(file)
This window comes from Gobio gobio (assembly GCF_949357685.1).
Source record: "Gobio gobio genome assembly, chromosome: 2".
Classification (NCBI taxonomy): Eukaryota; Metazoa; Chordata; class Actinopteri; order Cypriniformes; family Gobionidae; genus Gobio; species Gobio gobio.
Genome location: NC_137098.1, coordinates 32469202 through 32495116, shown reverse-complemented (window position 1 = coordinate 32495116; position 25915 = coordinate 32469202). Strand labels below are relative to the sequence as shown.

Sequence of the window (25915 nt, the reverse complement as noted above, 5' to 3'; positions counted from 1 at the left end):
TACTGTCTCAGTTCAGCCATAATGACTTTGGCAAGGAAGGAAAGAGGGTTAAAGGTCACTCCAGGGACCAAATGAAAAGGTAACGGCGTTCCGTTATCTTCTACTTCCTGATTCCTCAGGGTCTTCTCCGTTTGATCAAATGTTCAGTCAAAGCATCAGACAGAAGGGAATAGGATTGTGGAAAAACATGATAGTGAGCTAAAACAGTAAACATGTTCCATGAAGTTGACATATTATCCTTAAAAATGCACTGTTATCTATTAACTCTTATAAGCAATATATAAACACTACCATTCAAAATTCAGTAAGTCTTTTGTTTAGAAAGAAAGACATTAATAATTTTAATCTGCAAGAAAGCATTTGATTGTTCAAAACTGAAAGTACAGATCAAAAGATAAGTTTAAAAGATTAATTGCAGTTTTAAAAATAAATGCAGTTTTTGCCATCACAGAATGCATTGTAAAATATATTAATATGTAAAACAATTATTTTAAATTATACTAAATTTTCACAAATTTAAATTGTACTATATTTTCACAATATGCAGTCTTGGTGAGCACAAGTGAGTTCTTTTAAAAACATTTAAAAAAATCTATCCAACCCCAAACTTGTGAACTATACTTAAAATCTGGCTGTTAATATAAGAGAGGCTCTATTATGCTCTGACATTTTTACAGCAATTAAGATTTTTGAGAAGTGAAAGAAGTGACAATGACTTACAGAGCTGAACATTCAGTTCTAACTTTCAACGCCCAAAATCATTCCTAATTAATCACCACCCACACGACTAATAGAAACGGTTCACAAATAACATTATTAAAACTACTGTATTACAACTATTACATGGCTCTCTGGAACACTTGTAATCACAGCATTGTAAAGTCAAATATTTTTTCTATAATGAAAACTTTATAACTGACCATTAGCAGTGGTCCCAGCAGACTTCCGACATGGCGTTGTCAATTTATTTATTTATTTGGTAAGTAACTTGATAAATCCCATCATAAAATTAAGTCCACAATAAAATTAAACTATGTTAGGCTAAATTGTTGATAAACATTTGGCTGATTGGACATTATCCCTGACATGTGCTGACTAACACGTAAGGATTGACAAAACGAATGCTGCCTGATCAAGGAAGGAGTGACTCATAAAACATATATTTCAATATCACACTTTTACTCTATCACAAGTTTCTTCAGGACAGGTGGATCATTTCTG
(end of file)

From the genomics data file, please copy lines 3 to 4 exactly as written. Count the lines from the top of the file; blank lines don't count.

Classification (NCBI taxonomy): Eukaryota; Metazoa; Chordata; class Actinopteri; order Cypriniformes; family Gobionidae; genus Gobio; species Gobio gobio.
Genome location: NC_137098.1, coordinates 32469202 through 32495116, shown reverse-complemented (window position 1 = coordinate 32495116; position 25915 = coordinate 32469202). Strand labels below are relative to the sequence as shown.